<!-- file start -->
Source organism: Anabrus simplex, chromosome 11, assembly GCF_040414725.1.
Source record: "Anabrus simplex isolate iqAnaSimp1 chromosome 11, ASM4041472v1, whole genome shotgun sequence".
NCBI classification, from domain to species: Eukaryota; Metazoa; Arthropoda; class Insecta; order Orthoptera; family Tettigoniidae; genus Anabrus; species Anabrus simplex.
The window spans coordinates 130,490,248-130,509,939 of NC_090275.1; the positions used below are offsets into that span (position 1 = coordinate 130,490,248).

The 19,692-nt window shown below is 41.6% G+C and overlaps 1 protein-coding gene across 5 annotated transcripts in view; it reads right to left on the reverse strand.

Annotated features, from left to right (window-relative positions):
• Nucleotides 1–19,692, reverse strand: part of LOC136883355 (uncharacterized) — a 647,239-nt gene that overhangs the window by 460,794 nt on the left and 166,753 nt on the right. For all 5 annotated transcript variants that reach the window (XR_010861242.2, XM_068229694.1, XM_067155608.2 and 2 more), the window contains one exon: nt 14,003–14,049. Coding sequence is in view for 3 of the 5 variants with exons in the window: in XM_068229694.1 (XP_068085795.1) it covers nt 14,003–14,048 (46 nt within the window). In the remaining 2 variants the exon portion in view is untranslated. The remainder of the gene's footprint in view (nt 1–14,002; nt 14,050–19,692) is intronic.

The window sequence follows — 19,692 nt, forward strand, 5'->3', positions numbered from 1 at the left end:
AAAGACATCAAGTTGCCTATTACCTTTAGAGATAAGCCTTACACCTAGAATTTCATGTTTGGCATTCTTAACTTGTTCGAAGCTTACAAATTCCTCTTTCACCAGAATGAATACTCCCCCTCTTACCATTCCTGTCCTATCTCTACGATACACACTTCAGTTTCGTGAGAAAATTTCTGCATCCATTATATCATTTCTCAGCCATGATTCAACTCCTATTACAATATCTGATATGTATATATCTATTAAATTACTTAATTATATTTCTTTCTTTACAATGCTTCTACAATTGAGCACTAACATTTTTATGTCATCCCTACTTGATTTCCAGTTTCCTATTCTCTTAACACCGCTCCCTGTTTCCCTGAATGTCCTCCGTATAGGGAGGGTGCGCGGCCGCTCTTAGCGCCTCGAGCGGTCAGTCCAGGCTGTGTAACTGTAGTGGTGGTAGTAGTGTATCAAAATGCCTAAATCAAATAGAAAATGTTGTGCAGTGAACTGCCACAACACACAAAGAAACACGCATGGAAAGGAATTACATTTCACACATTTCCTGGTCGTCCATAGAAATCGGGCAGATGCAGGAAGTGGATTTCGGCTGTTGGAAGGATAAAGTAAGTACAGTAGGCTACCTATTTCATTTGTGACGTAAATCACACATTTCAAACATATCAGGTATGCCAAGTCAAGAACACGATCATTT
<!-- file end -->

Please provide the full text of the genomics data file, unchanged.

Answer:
Source organism: Anabrus simplex, chromosome 11, assembly GCF_040414725.1.
Source record: "Anabrus simplex isolate iqAnaSimp1 chromosome 11, ASM4041472v1, whole genome shotgun sequence".
NCBI classification, from domain to species: Eukaryota; Metazoa; Arthropoda; class Insecta; order Orthoptera; family Tettigoniidae; genus Anabrus; species Anabrus simplex.
The window spans coordinates 130,490,248-130,509,939 of NC_090275.1; the positions used below are offsets into that span (position 1 = coordinate 130,490,248).

The 19,692-nt window shown below is 41.6% G+C and overlaps 1 protein-coding gene across 5 annotated transcripts in view; it reads right to left on the reverse strand.

Annotated features, from left to right (window-relative positions):
• Nucleotides 1–19,692, reverse strand: part of LOC136883355 (uncharacterized) — a 647,239-nt gene that overhangs the window by 460,794 nt on the left and 166,753 nt on the right. For all 5 annotated transcript variants that reach the window (XR_010861242.2, XM_068229694.1, XM_067155608.2 and 2 more), the window contains one exon: nt 14,003–14,049. Coding sequence is in view for 3 of the 5 variants with exons in the window: in XM_068229694.1 (XP_068085795.1) it covers nt 14,003–14,048 (46 nt within the window). In the remaining 2 variants the exon portion in view is untranslated. The remainder of the gene's footprint in view (nt 1–14,002; nt 14,050–19,692) is intronic.

The window sequence follows — 19,692 nt, forward strand, 5'->3', positions numbered from 1 at the left end:
AAAGACATCAAGTTGCCTATTACCTTTAGAGATAAGCCTTACACCTAGAATTTCATGTTTGGCATTCTTAACTTGTTCGAAGCTTACAAATTCCTCTTTCACCAGAATGAATACTCCCCCTCTTACCATTCCTGTCCTATCTCTACGATACACACTTCAGTTTCGTGAGAAAATTTCTGCATCCATTATATCATTTCTCAGCCATGATTCAACTCCTATTACAATATCTGATATGTATATATCTATTAAATTACTTAATTATATTTCTTTCTTTACAATGCTTCTACAATTGAGCACTAACATTTTTATGTCATCCCTACTTGATTTCCAGTTTCCTATTCTCTTAACACCGCTCCCTGTTTCCCTGAATGTCCTCCGTATAGGGAGGGTGCGCGGCCGCTCTTAGCGCCTCGAGCGGTCAGTCCAGGCTGTGTAACTGTAGTGGTGGTAGTAGTGTATCAAAATGCCTAAATCAAATAGAAAATGTTGTGCAGTGAACTGCCACAACACACAAAGAAACACGCATGGAAAGGAATTACATTTCACACATTTCCTGGTCGTCCATAGAAATCGGGCAGATGCAGGAAGTGGATTTCGGCTGTTGGAAGGATAAAGTAAGTACAGTAGGCTACCTATTTCATTTGTGACGTAAATCACACATTTCAAACATATCAGGTATGCCAAGTCAAGAACACGATCATTT